According to the Acritas Research 2016 Diversity Report, for law firms serving corporate clients, the benefits of diverse teams are clear as more diverse teams generate higher performance levels, an increased share of legal spending, and a higher likelihood of being recommended to clients’ peers.

In the courtroom, a diverse litigation team can favorably impact the outcome of a trial. As Craig C. Martin & David J. Bradford asserted in Litigation: Why You Want a Diverse Trial Team:

A team rich in various life experiences and perspectives may be more likely to produce a comprehensive and balanced assessment of information and strategy. A diverse team is also better equipped to collectively pick up verbal and nonverbal cues at trial as well as “read” witnesses, jurors and judges with greater insight and precision. Accordingly, a team with diverse voices may be more capable of communicating in terms that resonate with a broader spectrum of courtroom decision-makers.

This was further reinforced by a 2012 report from the ABA, which stated that:

[T]he attorneys on a diverse trial team bring their individual skills, cultural values and abilities to connect with a diverse jury panel. The personality and power dynamics that may aid in persuading the jury are more robust when there is diversity on the trial team. A diverse team offers more perspectives on the issues. The essence of teamwork is the melding of different points of view to achieve the best possible solution to a client’s problem.

This melding of different points of view is often the very thing that leads to innovation and new perspectives that benefit clients. It’s interesting to consider whether the increase in the number of women and minorities in the legal profession has led to an increased prevalence of cases in our legal system dealing with issues impacting women and minorities, such as Title IX and discrimination cases, and recent MDLs focused on medical devices such as transvaginal mesh products.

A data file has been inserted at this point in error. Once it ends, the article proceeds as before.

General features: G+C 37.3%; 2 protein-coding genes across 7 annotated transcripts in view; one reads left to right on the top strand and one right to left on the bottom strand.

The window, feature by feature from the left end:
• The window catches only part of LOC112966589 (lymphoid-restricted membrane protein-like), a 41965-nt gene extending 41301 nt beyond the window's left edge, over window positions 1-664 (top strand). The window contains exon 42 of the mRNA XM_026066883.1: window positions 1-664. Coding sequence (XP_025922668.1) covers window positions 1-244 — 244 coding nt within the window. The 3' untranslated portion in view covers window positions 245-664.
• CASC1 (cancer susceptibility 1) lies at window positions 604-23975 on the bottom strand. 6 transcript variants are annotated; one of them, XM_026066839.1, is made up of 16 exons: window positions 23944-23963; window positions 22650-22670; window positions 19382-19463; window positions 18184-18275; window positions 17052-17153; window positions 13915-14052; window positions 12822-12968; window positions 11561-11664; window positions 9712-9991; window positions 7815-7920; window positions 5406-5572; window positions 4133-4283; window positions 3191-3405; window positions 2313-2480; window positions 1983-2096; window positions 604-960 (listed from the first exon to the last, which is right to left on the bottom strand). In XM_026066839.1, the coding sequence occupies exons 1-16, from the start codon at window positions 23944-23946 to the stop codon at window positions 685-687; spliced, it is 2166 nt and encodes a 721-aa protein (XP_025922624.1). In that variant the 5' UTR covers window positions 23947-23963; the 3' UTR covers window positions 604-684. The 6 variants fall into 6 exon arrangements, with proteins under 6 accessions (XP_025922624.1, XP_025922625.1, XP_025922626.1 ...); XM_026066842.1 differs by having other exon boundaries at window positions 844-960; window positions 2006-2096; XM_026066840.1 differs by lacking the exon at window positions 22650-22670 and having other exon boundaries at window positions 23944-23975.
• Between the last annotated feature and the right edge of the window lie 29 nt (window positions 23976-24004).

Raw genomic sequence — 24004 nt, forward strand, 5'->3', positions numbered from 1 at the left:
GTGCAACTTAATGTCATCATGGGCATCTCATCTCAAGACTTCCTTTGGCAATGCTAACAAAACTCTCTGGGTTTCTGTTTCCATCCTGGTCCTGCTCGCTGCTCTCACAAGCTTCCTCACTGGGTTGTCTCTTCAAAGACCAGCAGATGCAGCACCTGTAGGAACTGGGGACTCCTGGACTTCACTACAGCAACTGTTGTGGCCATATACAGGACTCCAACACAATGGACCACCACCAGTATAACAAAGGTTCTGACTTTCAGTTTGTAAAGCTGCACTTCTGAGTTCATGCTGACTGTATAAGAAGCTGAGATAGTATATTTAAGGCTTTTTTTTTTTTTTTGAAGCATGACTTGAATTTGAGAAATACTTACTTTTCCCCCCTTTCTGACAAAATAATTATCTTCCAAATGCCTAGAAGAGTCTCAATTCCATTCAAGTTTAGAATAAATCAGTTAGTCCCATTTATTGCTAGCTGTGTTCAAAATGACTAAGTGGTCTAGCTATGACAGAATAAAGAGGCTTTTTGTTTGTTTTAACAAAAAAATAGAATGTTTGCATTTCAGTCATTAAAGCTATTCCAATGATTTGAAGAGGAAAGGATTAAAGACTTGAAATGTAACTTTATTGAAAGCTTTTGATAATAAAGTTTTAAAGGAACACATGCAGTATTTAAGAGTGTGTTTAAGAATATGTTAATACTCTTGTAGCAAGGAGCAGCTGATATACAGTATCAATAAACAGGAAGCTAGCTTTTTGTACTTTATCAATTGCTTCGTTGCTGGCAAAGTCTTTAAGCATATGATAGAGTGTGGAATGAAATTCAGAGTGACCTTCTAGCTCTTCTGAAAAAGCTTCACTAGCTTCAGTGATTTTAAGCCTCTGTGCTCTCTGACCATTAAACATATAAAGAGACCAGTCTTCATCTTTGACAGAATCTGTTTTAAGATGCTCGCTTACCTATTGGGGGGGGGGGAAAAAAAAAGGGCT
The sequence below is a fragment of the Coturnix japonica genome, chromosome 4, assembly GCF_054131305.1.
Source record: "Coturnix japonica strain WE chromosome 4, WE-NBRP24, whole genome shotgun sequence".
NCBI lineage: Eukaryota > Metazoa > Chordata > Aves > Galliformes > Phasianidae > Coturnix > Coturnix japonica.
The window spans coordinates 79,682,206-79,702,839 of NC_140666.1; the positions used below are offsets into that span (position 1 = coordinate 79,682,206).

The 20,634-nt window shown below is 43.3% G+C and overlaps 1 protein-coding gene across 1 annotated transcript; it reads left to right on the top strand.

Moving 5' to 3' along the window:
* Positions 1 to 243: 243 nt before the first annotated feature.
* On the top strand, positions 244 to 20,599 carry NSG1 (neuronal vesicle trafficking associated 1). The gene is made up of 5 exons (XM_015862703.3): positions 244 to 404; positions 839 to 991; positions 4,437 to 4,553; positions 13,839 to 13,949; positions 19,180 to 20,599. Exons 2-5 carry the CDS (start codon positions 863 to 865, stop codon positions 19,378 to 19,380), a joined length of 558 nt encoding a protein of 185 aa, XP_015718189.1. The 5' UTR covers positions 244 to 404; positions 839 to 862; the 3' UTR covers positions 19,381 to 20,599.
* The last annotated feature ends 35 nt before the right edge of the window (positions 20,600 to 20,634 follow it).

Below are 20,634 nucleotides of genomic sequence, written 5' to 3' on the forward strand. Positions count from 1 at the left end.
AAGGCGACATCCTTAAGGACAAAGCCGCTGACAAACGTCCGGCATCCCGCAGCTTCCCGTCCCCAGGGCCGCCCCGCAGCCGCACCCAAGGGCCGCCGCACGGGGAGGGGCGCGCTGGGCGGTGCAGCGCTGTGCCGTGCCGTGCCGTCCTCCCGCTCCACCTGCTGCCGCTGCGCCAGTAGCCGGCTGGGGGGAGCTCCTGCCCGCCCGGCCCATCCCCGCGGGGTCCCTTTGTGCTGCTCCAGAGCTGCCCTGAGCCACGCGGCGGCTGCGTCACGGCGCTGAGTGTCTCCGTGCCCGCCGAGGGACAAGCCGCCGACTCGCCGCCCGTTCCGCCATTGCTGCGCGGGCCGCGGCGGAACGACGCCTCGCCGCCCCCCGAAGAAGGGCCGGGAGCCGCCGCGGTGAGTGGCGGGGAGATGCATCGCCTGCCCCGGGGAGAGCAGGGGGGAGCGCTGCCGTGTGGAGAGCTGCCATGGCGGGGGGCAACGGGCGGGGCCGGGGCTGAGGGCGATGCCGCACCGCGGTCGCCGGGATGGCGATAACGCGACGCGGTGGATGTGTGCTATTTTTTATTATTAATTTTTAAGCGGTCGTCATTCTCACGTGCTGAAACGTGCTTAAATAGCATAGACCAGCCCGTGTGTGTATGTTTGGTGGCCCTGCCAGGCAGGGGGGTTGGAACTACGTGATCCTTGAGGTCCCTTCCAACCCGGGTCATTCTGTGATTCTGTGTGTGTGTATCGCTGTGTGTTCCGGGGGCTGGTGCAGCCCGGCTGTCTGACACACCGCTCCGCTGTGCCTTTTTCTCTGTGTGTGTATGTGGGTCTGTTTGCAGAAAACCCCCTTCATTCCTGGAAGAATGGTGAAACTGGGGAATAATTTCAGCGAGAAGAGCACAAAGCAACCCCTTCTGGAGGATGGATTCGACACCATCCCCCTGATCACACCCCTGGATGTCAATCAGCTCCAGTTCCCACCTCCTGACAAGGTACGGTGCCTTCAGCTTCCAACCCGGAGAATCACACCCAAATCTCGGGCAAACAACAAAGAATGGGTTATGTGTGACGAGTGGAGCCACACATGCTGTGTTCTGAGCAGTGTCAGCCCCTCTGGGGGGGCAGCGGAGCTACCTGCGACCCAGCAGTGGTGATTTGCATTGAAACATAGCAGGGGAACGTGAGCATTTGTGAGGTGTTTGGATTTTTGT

The fact is that diversity represents today’s reality. Census data shows that millennials, defined as those born between 1980 and 1996, are a more diverse group than prior generations. Almost 40 percent of millennials are minorities, and one in five same-sex couples are millennials. Millennials are now the largest generation, having overtaken baby boomers last year. A 2015 study by Deloitte and the Billie Jean King Leadership Initiative found that they think about inclusion as a culture of “connectedness that facilitates teaming, collaboration, and professional growth.” Having an inclusive team conveys the message that you value talent and are open to the benefits of those diverse experiences and points of view. This is true whether you are hiring for your firm, choosing a trial team, or selecting a litigation support vendor.

As Justice Ruth Bader Ginsburg noted during the ceremony marking her 1993 appointment to the U.S. Supreme Court, “women, like persons of different racial groups and ethnic origins, contribute … [to the U.S. Judiciary] a distinctive medley of views influenced by differences in biology, cultural impact, and life experience.” Inclusion of this “distinctive medley” is beneficial to clients and crucial to the fairness and advancement of our legal system.

 

Mark Eveland is the CEO of Verus, LLC, a litigation support services provider headquartered in Princeton. Deb Zonies is Verus’ General Counsel and Vice President, Mass Tort Services.